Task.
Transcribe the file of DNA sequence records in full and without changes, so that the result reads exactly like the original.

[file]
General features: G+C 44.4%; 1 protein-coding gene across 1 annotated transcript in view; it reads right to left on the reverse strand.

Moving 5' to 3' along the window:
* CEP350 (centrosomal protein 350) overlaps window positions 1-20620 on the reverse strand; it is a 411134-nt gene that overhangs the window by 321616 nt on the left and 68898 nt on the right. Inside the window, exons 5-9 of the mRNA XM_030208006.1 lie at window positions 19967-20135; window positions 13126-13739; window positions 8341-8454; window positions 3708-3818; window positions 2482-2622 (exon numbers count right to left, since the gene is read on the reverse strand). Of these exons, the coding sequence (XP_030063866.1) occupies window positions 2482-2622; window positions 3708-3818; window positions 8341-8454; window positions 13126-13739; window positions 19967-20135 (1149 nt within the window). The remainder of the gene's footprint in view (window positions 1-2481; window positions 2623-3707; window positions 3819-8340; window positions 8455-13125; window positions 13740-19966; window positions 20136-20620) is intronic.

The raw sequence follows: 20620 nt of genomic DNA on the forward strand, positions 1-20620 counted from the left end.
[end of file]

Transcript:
General features: G+C 44.4%; 1 protein-coding gene across 1 annotated transcript in view; it reads right to left on the reverse strand.

Moving 5' to 3' along the window:
* CEP350 (centrosomal protein 350) overlaps window positions 1-20620 on the reverse strand; it is a 411134-nt gene that overhangs the window by 321616 nt on the left and 68898 nt on the right. Inside the window, exons 5-9 of the mRNA XM_030208006.1 lie at window positions 19967-20135; window positions 13126-13739; window positions 8341-8454; window positions 3708-3818; window positions 2482-2622 (exon numbers count right to left, since the gene is read on the reverse strand). Of these exons, the coding sequence (XP_030063866.1) occupies window positions 2482-2622; window positions 3708-3818; window positions 8341-8454; window positions 13126-13739; window positions 19967-20135 (1149 nt within the window). The remainder of the gene's footprint in view (window positions 1-2481; window positions 2623-3707; window positions 3819-8340; window positions 8455-13125; window positions 13740-19966; window positions 20136-20620) is intronic.

The raw sequence follows: 20620 nt of genomic DNA on the forward strand, positions 1-20620 counted from the left end.